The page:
Wednesday, December 5, 2012

Reporter Strategizes With Jay Carney at White House Briefing

    At the White House briefing on Monday, an unidentified reporter (pictured on right) asked Jay Carney about the payroll tax holiday, now "back on the table," and how that might impact the White House's current My2K campaign to pressure Congress into passing President Obama's version of the Bush Tax Cuts extension.  Here is the transcript (the exchange begins on the video around 40:13):
Q    Okay.  Second of all, I saw that the Obama administration has put the payroll tax cut extension back on the table in its proposal.  I know that the White House is doing these “my2K” hashtag tweets to engage the public --
MR. CARNEY:  You say that like it’s just the kids.  (Laughter.)
Q    -- but to engage the public in getting involved in the middle-class tax cut.  So why wouldn’t you change it to “my3K” now that you’re putting the payroll tax cut back in it?
MR. CARNEY:  Well, that's a very good question.  And I appreciate the contribution to our communications thinking.  (Laughter.)  The fact of the matter is we have been very clear that we believe unemployment insurance has to be extended, and we believe that all of the provisions that are expiring at the end of the year need to be part of the conversation here and part of the discussion.  And we are interested in payroll tax cut being very much part of that discussion...
Q    What about the hashtag?
MR. CARNEY:  Well, I’ll bring that up in our next communications meeting.
    The partial tongue-in-cheek nature of the exchange obscures the larger issue.  For weeks now, the Obama administration's narrative has been that if Congress would pass President Obama's tax cut extension, "it means that 98 percent of all Americans, and 97 percent of all small businesses won’t see their taxes go up a single dime." As a matter of fact, the White House has forcefully pushed the idea that the average family will save about $2,000 under the president's plan.  All the while, the expiration of the payroll tax holiday, which takes effect the same date (January 1st) as the Bush Tax Cuts expiration, has been largely ignored by the White House, along with its $1,000 tax increase on the same average Americans that the White House has targeted for its misleading My2K campaign.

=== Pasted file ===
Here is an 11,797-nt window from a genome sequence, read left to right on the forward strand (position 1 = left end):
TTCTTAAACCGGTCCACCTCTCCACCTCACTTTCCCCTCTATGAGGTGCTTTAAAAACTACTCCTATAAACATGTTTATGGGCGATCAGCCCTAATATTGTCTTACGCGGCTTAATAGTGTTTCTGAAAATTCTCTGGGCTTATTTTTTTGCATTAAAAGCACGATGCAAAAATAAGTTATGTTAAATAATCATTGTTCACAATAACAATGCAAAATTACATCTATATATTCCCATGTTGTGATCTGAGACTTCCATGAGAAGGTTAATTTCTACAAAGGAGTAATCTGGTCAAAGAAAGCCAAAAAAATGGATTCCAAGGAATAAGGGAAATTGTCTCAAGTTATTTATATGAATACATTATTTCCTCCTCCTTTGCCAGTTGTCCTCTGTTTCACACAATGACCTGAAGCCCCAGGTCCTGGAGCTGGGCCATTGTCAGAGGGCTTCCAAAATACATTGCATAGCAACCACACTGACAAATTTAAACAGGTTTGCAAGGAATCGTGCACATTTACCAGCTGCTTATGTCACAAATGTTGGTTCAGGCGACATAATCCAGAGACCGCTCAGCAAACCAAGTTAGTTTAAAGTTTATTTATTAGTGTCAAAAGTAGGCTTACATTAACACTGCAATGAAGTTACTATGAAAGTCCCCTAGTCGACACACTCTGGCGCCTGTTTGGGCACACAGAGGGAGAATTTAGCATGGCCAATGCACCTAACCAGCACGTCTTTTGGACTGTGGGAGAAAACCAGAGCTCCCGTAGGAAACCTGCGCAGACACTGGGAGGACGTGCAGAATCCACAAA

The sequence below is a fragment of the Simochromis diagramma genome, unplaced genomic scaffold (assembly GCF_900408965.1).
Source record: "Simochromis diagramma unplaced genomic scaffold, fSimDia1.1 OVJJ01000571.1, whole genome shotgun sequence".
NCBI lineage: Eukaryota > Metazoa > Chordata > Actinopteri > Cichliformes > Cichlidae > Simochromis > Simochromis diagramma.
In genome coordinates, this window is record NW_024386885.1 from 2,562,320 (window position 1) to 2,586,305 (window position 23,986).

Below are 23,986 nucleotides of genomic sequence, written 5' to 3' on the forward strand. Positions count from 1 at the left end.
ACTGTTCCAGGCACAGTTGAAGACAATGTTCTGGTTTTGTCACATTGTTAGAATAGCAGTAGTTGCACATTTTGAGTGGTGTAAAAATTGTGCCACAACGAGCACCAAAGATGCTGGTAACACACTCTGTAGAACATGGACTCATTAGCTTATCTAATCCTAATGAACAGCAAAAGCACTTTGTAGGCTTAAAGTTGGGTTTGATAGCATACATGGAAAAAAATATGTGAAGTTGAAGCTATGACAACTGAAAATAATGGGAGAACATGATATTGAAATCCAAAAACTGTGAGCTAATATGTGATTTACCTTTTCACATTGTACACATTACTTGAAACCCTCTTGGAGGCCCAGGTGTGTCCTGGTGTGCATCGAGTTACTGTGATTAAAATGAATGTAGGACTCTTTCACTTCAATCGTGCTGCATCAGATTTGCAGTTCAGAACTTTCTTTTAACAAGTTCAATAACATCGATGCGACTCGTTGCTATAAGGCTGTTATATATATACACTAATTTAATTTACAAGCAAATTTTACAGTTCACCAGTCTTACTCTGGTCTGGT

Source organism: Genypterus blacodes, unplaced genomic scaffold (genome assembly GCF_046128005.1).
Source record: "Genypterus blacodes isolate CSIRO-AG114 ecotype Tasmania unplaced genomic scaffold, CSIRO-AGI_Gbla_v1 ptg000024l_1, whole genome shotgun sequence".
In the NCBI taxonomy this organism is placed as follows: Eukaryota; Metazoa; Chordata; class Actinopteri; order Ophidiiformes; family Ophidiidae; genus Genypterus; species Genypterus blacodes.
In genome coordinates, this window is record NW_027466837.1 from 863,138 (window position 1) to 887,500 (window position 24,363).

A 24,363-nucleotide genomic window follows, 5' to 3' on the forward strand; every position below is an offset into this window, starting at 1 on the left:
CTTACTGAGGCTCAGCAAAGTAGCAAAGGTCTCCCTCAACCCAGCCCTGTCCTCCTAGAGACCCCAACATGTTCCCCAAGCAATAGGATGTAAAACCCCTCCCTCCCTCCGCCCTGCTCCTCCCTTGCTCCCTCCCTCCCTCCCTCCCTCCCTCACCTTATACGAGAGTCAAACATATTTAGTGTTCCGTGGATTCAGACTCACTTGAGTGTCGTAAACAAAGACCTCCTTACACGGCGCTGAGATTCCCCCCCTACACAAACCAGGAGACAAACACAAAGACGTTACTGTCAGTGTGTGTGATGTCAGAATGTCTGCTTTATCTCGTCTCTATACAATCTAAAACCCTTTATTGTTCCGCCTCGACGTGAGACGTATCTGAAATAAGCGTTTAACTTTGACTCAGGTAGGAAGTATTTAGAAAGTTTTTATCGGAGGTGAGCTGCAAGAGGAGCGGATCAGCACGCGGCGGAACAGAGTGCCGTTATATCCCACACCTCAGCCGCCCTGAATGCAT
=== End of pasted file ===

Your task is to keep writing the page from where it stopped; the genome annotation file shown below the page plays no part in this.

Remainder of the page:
The reporter should have called out the White House and President Obama for the deception and suggested that the campaign should have more accurately been called "My1K".  Instead, she coyly suggested now that the White House is considering extending the payroll tax cut too, it should make sure to publicize that fact by switching from "My2K" to "My3K" and tout a $3,000 "savings" instead of $2,000.  The lack of interest in pointing out such a clear contradiction is astounding.  In this case, the "adversarial press" took a back seat to the "advisory press."  If the Republicans are going to hold the president accountable for this hypocrisy, they are on their own.

1 comment:

  1. This is not an adversarial press -- that only shows up when progressive policy or candidates need defending. But it is not an incurious press. As your post makes plain, the press takes an interest in what it shills. Reporter X above wants to shill the best possible shill and would appreciate the WH getting on the stick and keep the shill current with developments.